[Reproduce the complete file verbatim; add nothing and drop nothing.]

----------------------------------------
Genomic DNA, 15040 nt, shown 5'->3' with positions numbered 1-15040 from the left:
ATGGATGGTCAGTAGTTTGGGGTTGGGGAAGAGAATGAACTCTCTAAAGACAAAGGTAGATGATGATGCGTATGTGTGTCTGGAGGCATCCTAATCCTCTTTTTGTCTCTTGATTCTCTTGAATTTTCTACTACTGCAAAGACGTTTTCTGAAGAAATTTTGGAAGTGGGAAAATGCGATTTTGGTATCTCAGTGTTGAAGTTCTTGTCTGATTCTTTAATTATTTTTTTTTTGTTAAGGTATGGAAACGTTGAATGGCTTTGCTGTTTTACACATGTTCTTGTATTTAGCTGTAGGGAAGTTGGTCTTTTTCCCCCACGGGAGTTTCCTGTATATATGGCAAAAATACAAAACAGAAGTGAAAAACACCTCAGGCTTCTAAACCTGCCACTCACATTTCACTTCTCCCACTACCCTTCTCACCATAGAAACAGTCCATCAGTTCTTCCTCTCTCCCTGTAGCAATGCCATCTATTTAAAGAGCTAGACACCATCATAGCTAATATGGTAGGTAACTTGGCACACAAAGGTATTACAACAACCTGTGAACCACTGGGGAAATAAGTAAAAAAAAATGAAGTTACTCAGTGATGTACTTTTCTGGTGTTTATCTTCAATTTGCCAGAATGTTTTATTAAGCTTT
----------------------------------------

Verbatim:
Genomic DNA, 15040 nt, shown 5'->3' with positions numbered 1-15040 from the left:
ATGGATGGTCAGTAGTTTGGGGTTGGGGAAGAGAATGAACTCTCTAAAGACAAAGGTAGATGATGATGCGTATGTGTGTCTGGAGGCATCCTAATCCTCTTTTTGTCTCTTGATTCTCTTGAATTTTCTACTACTGCAAAGACGTTTTCTGAAGAAATTTTGGAAGTGGGAAAATGCGATTTTGGTATCTCAGTGTTGAAGTTCTTGTCTGATTCTTTAATTATTTTTTTTTTGTTAAGGTATGGAAACGTTGAATGGCTTTGCTGTTTTACACATGTTCTTGTATTTAGCTGTAGGGAAGTTGGTCTTTTTCCCCCACGGGAGTTTCCTGTATATATGGCAAAAATACAAAACAGAAGTGAAAAACACCTCAGGCTTCTAAACCTGCCACTCACATTTCACTTCTCCCACTACCCTTCTCACCATAGAAACAGTCCATCAGTTCTTCCTCTCTCCCTGTAGCAATGCCATCTATTTAAAGAGCTAGACACCATCATAGCTAATATGGTAGGTAACTTGGCACACAAAGGTATTACAACAACCTGTGAACCACTGGGGAAATAAGTAAAAAAAAATGAAGTTACTCAGTGATGTACTTTTCTGGTGTTTATCTTCAATTTGCCAGAATGTTTTATTAAGCTTT